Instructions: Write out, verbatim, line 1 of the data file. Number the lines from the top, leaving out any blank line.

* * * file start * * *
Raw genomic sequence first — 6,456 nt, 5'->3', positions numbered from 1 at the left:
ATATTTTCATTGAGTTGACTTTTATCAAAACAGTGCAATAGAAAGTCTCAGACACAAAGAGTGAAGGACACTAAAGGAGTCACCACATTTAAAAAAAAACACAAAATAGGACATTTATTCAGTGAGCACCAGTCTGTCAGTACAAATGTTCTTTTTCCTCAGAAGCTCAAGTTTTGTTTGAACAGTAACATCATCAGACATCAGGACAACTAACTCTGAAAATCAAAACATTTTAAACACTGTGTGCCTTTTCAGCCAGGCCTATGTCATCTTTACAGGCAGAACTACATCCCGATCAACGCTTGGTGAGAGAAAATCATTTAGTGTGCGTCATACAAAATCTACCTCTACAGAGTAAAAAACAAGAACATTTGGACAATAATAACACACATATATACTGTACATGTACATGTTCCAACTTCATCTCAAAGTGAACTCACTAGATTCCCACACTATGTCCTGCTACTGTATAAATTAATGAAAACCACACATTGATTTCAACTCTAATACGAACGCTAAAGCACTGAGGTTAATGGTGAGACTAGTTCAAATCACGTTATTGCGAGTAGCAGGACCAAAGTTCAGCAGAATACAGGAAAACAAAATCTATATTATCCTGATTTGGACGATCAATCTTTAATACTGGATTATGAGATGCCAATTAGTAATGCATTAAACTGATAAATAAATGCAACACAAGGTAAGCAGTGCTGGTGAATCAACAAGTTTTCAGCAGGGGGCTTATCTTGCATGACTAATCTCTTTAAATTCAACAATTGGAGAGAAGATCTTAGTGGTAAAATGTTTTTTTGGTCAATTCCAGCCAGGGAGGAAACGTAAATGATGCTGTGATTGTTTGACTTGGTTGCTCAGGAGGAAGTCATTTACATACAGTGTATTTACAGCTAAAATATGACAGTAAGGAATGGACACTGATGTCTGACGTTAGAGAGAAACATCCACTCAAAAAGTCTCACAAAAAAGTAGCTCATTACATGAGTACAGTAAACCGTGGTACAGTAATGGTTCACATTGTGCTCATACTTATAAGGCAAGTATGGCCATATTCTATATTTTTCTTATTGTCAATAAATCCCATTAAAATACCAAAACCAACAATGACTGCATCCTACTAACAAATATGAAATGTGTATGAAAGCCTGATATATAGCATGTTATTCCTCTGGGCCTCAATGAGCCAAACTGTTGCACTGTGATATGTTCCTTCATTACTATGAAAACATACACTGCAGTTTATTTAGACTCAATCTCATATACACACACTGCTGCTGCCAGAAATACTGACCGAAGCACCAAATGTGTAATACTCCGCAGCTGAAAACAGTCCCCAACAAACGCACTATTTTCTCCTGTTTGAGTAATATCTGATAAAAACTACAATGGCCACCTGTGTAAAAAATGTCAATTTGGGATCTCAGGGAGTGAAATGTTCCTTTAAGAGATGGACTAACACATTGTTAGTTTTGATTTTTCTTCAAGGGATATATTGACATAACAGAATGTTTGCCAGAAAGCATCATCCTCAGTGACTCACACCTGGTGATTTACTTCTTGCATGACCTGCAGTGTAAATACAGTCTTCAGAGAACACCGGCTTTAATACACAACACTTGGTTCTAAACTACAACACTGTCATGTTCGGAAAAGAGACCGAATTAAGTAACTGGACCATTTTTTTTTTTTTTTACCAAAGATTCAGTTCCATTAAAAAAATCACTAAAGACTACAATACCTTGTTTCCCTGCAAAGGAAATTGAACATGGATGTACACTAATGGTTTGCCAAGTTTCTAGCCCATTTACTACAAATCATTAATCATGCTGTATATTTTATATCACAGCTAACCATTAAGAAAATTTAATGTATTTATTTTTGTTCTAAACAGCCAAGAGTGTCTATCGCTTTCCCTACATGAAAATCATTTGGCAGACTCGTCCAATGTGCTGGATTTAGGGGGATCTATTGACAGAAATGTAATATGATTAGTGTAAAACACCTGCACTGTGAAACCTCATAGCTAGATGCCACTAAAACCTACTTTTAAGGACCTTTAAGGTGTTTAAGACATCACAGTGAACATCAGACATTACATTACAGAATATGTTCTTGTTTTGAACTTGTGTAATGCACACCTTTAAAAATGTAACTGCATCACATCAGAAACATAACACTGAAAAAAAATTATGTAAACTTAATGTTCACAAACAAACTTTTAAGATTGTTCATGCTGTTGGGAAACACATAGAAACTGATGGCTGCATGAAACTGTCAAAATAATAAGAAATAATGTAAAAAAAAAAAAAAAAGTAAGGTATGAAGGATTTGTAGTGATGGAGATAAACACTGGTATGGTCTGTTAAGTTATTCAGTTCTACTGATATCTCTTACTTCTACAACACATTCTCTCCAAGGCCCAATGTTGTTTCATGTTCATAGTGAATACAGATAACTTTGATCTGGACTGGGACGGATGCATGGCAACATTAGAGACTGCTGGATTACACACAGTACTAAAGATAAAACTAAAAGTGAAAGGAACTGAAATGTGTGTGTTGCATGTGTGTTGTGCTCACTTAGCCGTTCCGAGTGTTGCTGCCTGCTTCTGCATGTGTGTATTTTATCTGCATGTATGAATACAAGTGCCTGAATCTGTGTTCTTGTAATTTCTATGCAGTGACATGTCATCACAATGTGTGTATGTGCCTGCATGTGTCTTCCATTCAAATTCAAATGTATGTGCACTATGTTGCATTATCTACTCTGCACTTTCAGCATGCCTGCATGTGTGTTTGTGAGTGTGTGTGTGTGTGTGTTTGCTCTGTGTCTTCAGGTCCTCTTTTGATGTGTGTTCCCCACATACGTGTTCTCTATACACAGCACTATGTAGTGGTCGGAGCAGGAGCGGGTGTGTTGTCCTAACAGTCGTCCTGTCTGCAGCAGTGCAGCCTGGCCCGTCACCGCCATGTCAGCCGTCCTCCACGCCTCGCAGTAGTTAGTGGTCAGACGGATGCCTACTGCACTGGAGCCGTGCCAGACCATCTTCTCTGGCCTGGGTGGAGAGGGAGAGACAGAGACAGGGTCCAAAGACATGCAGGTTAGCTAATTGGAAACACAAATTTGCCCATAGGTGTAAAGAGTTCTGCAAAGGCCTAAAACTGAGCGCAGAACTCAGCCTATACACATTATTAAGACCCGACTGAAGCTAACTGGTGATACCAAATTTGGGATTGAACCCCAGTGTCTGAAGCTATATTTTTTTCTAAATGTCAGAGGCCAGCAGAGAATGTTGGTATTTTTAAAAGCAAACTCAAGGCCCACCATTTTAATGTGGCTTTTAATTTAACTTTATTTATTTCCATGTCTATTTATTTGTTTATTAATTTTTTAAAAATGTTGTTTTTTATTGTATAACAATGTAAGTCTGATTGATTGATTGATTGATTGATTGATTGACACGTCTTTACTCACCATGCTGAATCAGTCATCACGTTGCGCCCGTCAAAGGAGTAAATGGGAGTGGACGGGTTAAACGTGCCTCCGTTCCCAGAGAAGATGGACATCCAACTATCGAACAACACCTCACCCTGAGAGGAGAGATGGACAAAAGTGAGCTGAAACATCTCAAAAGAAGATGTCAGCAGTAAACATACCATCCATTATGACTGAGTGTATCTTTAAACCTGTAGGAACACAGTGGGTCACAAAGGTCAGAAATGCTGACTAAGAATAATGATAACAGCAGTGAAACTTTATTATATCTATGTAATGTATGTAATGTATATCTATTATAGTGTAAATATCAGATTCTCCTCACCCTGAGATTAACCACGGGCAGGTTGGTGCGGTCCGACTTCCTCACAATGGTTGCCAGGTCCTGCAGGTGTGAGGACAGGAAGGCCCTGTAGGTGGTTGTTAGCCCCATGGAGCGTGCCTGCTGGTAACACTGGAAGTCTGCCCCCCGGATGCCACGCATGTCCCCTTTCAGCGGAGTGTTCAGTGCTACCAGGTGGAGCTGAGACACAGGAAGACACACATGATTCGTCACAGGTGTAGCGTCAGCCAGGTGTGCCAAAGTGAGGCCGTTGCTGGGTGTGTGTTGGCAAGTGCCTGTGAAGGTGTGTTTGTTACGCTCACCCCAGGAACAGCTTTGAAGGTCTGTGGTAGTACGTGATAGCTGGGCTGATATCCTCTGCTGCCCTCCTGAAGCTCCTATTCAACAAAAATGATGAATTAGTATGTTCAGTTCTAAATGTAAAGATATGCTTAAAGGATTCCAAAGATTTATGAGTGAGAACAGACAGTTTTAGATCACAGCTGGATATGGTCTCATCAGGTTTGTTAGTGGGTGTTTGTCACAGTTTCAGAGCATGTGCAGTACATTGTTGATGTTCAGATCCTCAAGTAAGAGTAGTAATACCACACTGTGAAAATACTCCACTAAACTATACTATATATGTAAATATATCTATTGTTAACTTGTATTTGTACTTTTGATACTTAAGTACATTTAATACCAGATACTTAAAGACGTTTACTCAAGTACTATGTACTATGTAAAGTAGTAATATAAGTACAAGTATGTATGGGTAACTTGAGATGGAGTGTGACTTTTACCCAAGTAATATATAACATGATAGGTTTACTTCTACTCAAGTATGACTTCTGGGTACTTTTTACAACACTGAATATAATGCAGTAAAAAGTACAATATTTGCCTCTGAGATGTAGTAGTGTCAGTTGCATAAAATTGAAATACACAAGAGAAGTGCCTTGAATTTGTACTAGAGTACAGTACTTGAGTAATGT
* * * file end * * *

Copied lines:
Raw genomic sequence first — 6,456 nt, 5'->3', positions numbered from 1 at the left: